- More and more families everywhere are losing homes, in a matter of minutes, through disasters that damage the land, from forest fires and hurricanes to flash floods and droughts. Degraded land is highly vulnerable to such extreme and erratic weather events. With more than 1.3 billion people living on degrading land, the potential for forced mass migrations and internal displacement following a disaster is high.
- No single government has sufficient resources to help communities fully adapt to the changes and then recover after an environmental disaster.
- This reality motivated us to work together to set up the Land Degradation Neutrality (LDN) fund project1.
Ambroise Fayolle is Vice-President of the European Investment Bank.
Rémy Rioux is Chief Executive Officer of Agence Française de Développement Group.
Philippe Zaouati is Chief Executive Officer at Mirova.
As the innovative Land Degradation Neutrality fund project1 reaches a $100 million first close, Monique Barbut, Ambroise Fayolle, Rémy Rioux and Philippe Zaouati explain the role of sustainable land management in promoting resilience to climate disasters.
More and more of us are investing our life-savings into pension and other retirement funds. It is an industry that is now worth tens of trillions of dollars. Our vision is to retire in peace and comfort or offer our children a secure future. But are our life-savings going into investments that deliver our vision? Well, not yet. The reality is the Earth is fragile and changing. No single government has sufficient resources to help communities fully adapt to the changes and then recover after an environmental disaster. It is a growing but ominous reality. The cost and number of climate-related disasters is rising. The total cost of the damage from the environmental disasters of 2005 to 2014 is over $1.4 trillion2.
More and more families everywhere are losing homes, in a matter of minutes, through disasters that damage the land, from forest fires and hurricanes to flash floods and droughts. Degraded land is highly vulnerable to such extreme and erratic weather events. While the death toll from such disasters may be falling, the impoverishment and collapse of communities following these disasters has long-term consequences.
People living on such land have little chance of recovery. With more than 1.3 billion people living on degrading land3, the potential for forced mass migrations and internal displacement following a disaster is high. In 2017, for example, 18.8 million people in 134 countries were displaced by disasters4. This is more than the number of people that were displaced by conflict in the same year. These are increasingly explosive political issues today.
So far, the private sector has not fully grasped the need or the opportunity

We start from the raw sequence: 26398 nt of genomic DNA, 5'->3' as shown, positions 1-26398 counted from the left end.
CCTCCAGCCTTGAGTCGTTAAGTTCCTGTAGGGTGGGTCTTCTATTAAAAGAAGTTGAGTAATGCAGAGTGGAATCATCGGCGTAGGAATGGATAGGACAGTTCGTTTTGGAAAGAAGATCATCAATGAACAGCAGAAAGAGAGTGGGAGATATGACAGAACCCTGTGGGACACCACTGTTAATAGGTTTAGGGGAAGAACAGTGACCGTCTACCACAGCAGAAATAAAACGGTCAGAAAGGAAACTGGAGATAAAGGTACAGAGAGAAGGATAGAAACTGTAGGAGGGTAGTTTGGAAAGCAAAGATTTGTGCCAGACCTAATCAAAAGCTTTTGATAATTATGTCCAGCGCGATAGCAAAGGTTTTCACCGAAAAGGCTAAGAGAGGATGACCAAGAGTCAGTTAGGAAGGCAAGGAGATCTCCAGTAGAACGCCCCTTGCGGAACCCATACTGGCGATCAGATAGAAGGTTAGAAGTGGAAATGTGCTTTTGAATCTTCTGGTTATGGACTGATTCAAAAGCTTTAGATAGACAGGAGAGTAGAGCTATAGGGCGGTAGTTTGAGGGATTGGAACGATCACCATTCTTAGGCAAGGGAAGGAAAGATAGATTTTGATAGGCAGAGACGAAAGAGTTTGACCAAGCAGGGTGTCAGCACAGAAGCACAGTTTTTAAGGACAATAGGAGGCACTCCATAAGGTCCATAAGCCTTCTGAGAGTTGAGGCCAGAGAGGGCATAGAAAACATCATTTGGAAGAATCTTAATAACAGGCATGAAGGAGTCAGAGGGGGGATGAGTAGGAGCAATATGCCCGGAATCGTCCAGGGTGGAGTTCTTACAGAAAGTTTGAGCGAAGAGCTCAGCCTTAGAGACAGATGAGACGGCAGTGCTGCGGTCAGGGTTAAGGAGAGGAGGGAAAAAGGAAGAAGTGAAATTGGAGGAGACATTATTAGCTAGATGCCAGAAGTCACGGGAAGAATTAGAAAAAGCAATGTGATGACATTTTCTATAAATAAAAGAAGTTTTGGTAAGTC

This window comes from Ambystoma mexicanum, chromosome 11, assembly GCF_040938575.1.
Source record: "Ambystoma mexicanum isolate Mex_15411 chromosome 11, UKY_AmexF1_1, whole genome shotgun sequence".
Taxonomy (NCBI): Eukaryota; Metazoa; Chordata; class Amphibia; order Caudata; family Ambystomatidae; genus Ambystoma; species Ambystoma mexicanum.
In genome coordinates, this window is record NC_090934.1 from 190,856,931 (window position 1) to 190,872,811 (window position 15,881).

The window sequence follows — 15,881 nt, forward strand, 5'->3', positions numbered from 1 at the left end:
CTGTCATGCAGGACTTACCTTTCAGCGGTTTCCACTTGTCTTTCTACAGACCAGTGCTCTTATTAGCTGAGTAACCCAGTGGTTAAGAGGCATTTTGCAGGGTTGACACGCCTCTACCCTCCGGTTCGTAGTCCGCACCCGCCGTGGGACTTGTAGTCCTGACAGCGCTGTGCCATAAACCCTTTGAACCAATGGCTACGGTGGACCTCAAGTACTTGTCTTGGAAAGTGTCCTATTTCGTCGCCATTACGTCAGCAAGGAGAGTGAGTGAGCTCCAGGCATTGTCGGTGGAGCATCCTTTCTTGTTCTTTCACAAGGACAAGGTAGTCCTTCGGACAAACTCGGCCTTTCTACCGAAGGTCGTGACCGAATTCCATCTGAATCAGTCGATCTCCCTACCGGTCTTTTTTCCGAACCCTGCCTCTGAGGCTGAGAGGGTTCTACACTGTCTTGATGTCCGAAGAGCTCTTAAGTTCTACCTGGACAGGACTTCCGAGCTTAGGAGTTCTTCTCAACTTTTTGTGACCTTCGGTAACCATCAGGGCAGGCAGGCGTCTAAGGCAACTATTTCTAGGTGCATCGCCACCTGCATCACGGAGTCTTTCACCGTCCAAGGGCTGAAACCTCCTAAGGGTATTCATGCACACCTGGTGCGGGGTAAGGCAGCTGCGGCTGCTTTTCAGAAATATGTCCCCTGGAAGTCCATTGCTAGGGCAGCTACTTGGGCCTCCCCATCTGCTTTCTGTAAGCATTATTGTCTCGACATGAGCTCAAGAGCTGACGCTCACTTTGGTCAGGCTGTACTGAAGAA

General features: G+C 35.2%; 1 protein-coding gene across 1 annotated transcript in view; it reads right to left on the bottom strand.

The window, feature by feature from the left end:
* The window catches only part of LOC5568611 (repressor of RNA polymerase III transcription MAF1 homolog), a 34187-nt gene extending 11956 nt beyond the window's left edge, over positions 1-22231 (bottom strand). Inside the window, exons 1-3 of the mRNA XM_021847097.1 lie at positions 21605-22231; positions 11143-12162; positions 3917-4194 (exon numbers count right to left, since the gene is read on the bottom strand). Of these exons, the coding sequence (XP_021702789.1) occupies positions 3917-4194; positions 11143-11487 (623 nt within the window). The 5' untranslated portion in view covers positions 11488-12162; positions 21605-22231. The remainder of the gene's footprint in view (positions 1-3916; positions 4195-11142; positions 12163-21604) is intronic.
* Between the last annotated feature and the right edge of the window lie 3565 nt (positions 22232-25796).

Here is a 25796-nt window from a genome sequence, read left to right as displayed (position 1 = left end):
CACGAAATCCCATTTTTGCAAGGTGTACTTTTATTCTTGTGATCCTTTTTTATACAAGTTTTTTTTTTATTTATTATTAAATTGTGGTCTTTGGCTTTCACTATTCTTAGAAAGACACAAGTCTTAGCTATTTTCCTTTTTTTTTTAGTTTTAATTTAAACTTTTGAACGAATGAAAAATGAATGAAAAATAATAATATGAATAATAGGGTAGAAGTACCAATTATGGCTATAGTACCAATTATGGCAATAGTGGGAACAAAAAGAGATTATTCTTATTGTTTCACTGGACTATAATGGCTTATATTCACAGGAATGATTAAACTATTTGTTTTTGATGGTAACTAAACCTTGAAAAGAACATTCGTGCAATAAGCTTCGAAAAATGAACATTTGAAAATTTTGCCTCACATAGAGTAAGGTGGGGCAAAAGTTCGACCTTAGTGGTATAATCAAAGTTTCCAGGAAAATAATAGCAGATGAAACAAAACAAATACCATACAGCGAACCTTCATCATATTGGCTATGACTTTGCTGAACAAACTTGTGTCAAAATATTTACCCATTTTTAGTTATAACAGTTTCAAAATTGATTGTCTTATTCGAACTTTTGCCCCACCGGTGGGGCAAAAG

Private capital will need to evolve to help deliver long term resilience and sustainable economic development. As investors, we can make sure that our investments serve the planet and that governments encourage private funds to invest in our futures.
In that sense, land restoration is an untapped, profitable and potentially multibillion dollar industry. More than 500 million hectares, of the over 2 billion degraded hectares, can be quickly and relatively easily restored to good health and productivity. It is cost effective too. So far, the private sector has not fully grasped the need or the opportunity.
We know the private sector can turn a profit and at the same time help meet the daily needs of poor and climate-vulnerable communities. We also know that the choices the private sector makes now will have a bearing on the survival of humankind.
This reality motivated us to work together to set up the Land Degradation Neutrality (LDN) fund project1. There is nothing else like it. The main targets are private institutional investors, including pension funds, who are investing for the long term.
With time, their investment will be used to recover or restore degraded land. The productivity of the restored land, in turn, will produce a return for the investor. In the LDN fund design, public funds are provided to underwrite the risk the private investors are taking.
At a first close, about $100 million has been raised from both public and private impact investors5. More than 140 projects have been assessed. The strong interest by investors, signals the appetite to invest in better land management. The longer-term target is for public and private investors to raise $300 million to finance such innovative activities.
The benefits of promoting sustainable land management and land use planning to make families and communities more resilient to climate change cannot be over-emphasised.
Public finance will not suffice. However, good policy can motivate business to step into the world of sustainable land management. There is an appetite and a high potential for success. Together, we can deliver a future worth investing in.
Published in November 2018. Published for the first time on 1 October 2018 in Environmental Finance.
2 Source : US ISDR, Economic and Human Impacts of Disasters, 2005-2014, https://www.flickr.com/photos/isdr/16111599814/in/album-72157628015380393/
3 Source: Knowledge Hub, UNCCD, Global Land Outlook, Executive Summary, https://knowledge.unccd.int/glo
4 Source: Internal displacement monitoring centre, http://www.internal-displacement.org/countries
5 Source: Mirova, as of 1st October 2018
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